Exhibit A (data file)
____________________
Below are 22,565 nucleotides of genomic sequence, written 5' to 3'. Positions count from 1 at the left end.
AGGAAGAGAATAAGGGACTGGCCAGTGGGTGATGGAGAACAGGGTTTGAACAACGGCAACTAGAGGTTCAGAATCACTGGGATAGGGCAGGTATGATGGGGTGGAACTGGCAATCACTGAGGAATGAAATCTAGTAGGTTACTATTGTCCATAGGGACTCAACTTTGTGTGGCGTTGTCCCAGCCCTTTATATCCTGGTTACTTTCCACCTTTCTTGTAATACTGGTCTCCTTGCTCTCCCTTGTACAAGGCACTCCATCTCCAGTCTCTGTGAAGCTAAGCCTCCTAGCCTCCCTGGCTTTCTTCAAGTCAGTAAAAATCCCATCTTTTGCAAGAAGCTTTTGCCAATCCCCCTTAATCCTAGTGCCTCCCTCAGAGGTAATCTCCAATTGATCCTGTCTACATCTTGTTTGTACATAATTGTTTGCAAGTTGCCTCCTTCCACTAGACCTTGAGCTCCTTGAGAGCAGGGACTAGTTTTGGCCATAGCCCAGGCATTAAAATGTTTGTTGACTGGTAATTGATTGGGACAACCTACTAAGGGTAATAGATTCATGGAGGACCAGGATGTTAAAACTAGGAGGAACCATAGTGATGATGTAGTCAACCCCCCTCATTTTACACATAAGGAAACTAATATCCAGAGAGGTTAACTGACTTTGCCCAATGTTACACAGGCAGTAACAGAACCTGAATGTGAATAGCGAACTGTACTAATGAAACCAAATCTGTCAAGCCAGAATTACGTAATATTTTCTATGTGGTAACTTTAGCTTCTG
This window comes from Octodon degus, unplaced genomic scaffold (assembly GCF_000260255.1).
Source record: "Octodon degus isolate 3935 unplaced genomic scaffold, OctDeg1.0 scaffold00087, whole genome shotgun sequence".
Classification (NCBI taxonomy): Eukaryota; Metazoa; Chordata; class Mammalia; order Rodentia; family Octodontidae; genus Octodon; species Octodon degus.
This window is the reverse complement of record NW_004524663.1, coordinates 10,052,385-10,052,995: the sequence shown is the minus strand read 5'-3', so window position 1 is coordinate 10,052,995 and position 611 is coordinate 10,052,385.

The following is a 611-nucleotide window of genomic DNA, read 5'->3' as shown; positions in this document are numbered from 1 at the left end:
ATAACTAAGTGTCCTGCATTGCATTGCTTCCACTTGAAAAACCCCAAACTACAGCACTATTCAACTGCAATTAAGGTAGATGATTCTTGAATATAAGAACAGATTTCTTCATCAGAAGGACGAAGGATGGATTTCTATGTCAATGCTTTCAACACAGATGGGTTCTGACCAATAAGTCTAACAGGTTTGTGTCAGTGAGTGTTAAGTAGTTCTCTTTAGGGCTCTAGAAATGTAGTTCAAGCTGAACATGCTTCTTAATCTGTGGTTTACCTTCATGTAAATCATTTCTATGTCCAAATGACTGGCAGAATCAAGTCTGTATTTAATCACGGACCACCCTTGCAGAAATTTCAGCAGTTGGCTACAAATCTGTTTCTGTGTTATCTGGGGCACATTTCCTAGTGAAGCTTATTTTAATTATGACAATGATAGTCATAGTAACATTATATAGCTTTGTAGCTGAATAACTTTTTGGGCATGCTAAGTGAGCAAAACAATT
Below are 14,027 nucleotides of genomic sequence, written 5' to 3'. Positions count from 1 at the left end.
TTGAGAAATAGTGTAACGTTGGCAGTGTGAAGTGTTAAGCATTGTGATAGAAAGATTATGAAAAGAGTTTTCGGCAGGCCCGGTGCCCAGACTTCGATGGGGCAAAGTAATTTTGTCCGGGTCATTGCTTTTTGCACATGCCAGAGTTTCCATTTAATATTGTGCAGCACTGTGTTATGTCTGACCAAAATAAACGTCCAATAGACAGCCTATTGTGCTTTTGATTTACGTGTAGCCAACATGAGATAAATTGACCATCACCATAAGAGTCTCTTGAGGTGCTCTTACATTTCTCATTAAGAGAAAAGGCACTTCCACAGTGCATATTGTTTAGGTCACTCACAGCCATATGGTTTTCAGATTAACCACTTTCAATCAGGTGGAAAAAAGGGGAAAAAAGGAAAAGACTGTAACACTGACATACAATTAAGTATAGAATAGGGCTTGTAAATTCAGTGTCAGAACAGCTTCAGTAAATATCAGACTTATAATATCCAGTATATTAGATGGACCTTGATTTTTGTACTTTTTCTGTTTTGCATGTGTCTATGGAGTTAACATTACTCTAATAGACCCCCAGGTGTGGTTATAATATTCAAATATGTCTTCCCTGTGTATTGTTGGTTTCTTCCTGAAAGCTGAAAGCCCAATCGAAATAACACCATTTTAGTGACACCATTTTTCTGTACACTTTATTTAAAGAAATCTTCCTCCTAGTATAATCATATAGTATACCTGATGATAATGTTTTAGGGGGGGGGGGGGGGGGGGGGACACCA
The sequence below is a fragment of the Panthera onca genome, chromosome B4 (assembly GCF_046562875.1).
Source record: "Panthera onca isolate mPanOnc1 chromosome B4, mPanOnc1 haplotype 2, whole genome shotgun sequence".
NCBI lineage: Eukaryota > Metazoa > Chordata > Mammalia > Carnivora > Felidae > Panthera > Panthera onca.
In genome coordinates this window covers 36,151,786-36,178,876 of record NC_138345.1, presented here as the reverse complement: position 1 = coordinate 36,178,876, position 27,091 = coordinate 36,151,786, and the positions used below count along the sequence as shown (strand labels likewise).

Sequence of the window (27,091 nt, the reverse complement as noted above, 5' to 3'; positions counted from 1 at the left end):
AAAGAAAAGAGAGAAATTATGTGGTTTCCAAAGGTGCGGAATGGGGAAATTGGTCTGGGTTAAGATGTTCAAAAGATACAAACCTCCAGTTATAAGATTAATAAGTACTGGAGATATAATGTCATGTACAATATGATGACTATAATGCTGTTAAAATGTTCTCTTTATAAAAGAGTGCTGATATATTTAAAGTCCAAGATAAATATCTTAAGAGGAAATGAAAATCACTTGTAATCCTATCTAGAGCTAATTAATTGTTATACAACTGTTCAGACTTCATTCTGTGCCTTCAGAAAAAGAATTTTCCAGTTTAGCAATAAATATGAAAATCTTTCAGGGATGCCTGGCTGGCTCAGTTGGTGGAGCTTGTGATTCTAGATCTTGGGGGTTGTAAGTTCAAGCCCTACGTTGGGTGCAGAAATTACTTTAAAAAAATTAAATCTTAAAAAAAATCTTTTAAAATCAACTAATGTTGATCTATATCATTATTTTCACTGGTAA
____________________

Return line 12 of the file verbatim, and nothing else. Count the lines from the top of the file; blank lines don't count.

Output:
Source record: "Panthera onca isolate mPanOnc1 chromosome B4, mPanOnc1 haplotype 2, whole genome shotgun sequence".